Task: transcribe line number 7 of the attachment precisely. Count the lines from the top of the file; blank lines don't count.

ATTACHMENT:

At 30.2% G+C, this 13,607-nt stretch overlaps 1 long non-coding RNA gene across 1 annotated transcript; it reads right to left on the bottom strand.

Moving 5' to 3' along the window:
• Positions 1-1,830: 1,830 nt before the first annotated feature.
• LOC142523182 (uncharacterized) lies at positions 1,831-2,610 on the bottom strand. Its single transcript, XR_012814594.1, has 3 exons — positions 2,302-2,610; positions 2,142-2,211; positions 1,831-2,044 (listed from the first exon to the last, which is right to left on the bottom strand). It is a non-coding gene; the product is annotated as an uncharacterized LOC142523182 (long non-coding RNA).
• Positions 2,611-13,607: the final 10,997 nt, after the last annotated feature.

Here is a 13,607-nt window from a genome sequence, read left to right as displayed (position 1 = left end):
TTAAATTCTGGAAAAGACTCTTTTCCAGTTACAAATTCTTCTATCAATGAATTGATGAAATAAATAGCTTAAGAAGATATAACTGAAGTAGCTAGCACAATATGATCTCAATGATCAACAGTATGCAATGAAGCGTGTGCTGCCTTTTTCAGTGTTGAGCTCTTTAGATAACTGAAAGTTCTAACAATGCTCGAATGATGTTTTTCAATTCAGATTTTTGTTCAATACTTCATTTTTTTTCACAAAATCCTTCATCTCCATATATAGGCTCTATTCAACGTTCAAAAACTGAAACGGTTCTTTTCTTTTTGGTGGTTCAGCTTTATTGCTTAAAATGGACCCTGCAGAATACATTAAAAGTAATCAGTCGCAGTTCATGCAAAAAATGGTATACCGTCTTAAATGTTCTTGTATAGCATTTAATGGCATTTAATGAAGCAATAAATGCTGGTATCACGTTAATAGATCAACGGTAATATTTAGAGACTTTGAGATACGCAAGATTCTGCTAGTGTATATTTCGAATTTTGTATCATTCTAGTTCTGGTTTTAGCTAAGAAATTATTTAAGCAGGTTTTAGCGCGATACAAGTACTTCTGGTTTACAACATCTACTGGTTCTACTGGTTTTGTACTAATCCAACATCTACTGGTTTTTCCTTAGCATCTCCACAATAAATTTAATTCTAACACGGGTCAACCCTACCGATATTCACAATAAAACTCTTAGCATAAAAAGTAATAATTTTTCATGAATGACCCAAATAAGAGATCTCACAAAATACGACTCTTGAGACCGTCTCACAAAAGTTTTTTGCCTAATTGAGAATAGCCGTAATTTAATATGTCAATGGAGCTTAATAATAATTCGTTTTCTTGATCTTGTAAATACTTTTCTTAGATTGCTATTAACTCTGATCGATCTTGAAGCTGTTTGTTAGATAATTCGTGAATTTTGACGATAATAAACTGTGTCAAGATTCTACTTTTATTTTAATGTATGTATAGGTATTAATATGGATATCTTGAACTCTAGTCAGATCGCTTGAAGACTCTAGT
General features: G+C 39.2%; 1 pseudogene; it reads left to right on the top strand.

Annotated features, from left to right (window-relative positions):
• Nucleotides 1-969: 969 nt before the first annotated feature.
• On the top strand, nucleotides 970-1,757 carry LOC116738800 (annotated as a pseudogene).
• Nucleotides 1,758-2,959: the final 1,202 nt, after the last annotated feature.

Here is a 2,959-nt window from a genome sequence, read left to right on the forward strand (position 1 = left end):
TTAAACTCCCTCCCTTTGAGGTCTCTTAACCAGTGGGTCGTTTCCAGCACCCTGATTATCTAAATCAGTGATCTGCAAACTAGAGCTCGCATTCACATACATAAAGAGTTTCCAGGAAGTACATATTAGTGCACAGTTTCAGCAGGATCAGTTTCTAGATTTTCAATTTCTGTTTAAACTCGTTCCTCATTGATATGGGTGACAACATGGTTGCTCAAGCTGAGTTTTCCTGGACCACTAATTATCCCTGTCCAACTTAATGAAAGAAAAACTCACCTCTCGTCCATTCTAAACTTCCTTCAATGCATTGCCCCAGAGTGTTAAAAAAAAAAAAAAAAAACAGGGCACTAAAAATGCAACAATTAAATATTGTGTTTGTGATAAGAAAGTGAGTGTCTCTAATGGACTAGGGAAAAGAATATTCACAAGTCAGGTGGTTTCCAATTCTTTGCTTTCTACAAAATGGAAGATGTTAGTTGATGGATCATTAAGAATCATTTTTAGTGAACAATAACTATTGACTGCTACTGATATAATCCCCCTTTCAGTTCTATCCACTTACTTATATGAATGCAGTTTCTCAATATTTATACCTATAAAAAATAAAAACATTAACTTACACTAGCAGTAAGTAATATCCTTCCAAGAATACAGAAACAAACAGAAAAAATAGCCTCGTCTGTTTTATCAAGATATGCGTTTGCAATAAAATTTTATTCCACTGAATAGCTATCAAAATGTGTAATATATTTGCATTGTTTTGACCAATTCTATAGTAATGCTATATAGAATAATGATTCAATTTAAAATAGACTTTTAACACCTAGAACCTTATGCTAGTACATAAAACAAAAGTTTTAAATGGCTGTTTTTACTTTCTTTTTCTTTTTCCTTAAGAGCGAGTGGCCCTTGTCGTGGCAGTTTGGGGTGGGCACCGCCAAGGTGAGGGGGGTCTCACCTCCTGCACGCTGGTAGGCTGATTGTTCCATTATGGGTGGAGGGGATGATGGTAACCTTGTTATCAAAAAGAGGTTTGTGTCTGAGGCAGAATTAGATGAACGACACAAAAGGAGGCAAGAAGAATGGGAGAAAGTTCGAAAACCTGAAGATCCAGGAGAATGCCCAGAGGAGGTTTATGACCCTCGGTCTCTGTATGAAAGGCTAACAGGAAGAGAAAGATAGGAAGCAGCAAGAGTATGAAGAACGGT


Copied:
TTAAATTCTGGAAAAGACTCTTTTCCAGTTACAAATTCTTCTATCAATGAATTGATGAAATAAATAGCTTAAGAAGATATAACTGAAGTAGCTAGCACAATATGATCTCAATGATCAACAGTATGCAATGAAGCGTGTGCTGCCTTTTTCAGTGTTGAGCTCTTTAGATAACTGAAAGTTCTAACAATGCTCGAATGATGTTTTTCAATTCAGATTTTTGTTCAATACTTCATTTTTTTTCACAAAATCCTTCATCTCCATATATAGGCTCTATTCAACGTTCAAAAACTGAAACGGTTCTTTTCTTTTTGGTGGTTCAGCTTTATTGCTTAAAATGGACCCTGCAGAATACATTAAAAGTAATCAGTCGCAGTTCATGCAAAAAATGGTATACCGTCTTAAATGTTCTTGTATAGCATTTAATGGCATTTAATGAAGCAATAAATGCTGGTATCACGTTAATAGATCAACGGTAATATTTAGAGACTTTGAGATACGCAAGATTCTGCTAGTGTATATTTCGAATTTTGTATCATTCTAGTTCTGGTTTTAGCTAAGAAATTATTTAAGCAGGTTTTAGCGCGATACAAGTACTTCTGGTTTACAACATCTACTGGTTCTACTGGTTTTGTACTAATCCAACATCTACTGGTTTTTCCTTAGCATCTCCACAATAAATTTAATTCTAACACGGGTCAACCCTACCGATATTCACAATAAAACTCTTAGCATAAAAAGTAATAATTTTTCATGAATGACCCAAATAAGAGATCTCACAAAATACGACTCTTGAGACCGTCTCACAAAAGTTTTTTGCCTAATTGAGAATAGCCGTAATTTAATATGTCAATGGAGCTTAATAATAATTCGTTTTCTTGATCTTGTAAATACTTTTCTTAGATTGCTATTAACTCTGATCGATCTTGAAGCTGTTTGTTAGATAATTCGTGAATTTTGACGATAATAAACTGTGTCAAGATTCTACTTTTATTTTAATGTATGTATAGGTATTAATATGGATATCTTGAACTCTAGTCAGATCGCTTGAAGACTCTAGT